"HJ Leach. Merely a private. 13/7/16. SA Australia," reads one inscription.
"HA Deanate, 148th Aero Squadron, USA. 150 Vermilyea Ave, New York City," another says.
"9th Batt Australians, G. Fitzhenry, Paddington, Sydney, N.S.W., 1916 July; Alistair Ross, Lismore, July," reads a third.
They were World War I soldiers, four of almost 2,000, whose writings have recently been found underneath battlefields near Naours, France, about 120 miles north of Paris.
Photographer Jeff Gusky, who has been chronicling details of the site, describes the inscriptions -- and the underground city in which they were found -- as "breathtaking."
"This is a treasure trove," he said Monday night from his home in East Texas, where he works as an ER doctor. "Even locally, no one realized what was there."
Gusky, a National Geographic photographer, has chronicled the area in a portfolio he calls "The Hidden World of WWI."
The revelations of the underground city, which extends for miles in some directions, have come to light recently only because of a series of events, Gusky said.
The underground city actually dates back centuries but was sealed up in the 18th century. It was rediscovered in the late 19th century.
During World War I, soldiers would take refuge in the carved-out rooms and pathways. The front was sometimes mere miles away; the Battle of the Somme, one of the bloodiest in world history, was fought nearby in 1916.
The land was privately owned for many years and generally off-limits to outsiders, said Gusky, but it changed hands in 2013. The rights to operate it were purchased by a consortium of villages that wanted to promote awareness of the area's history, he said.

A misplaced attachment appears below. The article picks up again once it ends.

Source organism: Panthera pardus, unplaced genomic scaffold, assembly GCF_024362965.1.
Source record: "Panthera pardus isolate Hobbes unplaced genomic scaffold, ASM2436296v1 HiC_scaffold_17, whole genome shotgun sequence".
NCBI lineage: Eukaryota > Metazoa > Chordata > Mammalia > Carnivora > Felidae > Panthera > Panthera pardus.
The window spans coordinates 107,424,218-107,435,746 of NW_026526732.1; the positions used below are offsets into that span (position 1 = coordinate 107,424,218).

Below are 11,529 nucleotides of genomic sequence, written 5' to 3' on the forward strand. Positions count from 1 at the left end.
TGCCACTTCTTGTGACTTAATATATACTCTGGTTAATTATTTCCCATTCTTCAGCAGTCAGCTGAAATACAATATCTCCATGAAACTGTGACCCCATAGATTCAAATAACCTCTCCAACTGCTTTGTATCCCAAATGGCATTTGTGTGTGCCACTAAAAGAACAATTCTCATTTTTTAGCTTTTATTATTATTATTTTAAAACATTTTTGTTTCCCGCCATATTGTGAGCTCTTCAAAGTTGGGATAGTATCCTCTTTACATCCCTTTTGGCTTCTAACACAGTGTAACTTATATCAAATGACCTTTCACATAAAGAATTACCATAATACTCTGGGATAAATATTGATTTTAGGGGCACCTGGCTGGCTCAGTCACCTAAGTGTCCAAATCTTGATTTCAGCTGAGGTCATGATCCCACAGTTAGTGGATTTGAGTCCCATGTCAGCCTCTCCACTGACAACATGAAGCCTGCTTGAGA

Researching the city is a painstaking task. For one thing, it's dark, so observers generally haven't realized what's in there until they've gone exploring. Moreover, the maze-like extensiveness of the site has made discovery a slow process.
"They go on and on and on. They're so elaborate in some places, there are maps carved into stone so the soldiers wouldn't get lost," he said.
The graffiti looks like it was written yesterday, he added.
Gusky has noted 1,821 names. About 40% are Australian, with most of the others identified as British. Fifty-five are Americans, and 662 have yet to be traced.
For Gusky, the graffiti provides a human connection with men who lived a century ago. In many cases, they just wanted to be remembered, he said.
"Someone could be in this place one day and the next fighting at the front," he said.
Leach, "merely a private," was killed a month later in battle, Gusky observed.
"It could very well have been the last time he recorded his name as a living, breathing human being," he said.